CMMC 2.0 removes the ill-fitted maturity requirements.

Return of National Institute of Standards and Technology

CMMC 1.0 tried to address some of the shortcomings of NIST-SP-800-171. In fact, early on the AB, rumor has it, tried to remove requirements until NARA/ISOO reminded them that the CUI program exists in law and NIST-SP-800-171 provides the baseline. They could only add and not remove.

CMMC 1.0 added twenty additional practices, often referred to the Delta 20s, and made the assumed controls of NIST-SP-800-171 around policy and procedures (an assumption of practices Non Federal Organizations (NFO) just do..they don’t) explict in the process maturity measures.

CMMC 2.0 removes anything unique to CMMC and returns us to just NIST-SP-800-171. Moving forward only NIST will change the requirements. We will see many of the delta 20s making a return, and while policies and procedures do not get explicitly assessed you can not pass an assessment without policy and procedures.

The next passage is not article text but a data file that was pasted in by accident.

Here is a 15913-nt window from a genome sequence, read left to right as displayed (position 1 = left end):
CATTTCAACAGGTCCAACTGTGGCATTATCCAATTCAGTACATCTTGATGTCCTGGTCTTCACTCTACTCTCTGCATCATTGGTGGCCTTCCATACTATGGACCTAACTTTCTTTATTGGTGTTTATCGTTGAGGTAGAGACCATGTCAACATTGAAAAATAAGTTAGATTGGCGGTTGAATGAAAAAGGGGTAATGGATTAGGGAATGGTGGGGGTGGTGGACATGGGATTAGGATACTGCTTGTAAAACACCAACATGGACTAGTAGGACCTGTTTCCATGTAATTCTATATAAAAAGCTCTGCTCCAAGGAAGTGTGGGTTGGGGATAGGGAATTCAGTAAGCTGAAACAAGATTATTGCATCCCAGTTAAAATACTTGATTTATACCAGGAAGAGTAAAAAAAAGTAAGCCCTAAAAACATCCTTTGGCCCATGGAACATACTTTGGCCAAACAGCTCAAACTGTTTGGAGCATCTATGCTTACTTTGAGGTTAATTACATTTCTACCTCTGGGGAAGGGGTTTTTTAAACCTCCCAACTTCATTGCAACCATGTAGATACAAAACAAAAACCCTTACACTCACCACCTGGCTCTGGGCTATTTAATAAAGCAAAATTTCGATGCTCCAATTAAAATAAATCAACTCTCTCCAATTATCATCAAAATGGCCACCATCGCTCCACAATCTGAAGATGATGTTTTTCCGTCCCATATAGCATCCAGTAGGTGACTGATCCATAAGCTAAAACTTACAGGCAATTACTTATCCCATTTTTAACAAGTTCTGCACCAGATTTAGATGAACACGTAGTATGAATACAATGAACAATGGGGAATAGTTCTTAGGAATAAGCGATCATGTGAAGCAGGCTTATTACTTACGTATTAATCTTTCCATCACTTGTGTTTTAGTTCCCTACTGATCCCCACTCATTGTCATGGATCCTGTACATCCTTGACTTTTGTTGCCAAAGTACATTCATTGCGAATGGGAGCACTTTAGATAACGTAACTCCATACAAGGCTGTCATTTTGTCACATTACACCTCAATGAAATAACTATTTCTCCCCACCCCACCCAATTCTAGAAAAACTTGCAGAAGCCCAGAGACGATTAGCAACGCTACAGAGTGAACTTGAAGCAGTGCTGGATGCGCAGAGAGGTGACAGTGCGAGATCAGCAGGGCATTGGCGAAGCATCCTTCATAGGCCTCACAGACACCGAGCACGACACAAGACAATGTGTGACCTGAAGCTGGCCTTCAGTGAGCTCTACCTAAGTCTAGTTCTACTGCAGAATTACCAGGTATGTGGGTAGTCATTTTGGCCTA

Timeline and Rulemaking

In order to allow for third party assessments under the Defense Federal Acquisition Supplemental regulations the Department of Defense (more likely their lawyers) decided we need to codify this in federal law.

This requires a “harmonization” of rulemaking. First CFR 32, which governs the CUI program needs revision. Then CFR 48, which enables DFARS will get revised.

Federal rule making takes a long time and the DoD estimates suggest 9-24 months. Before contractors breath a sigh of relief they should realize that a 24 month timeframe speeds up the original intent of the five year pilot program.

Once the rule making process gets complete no pilot program will get unrolled because compliance with 171 required since 2017. The rule changing just empowers third party assessments under the DFARS clauses.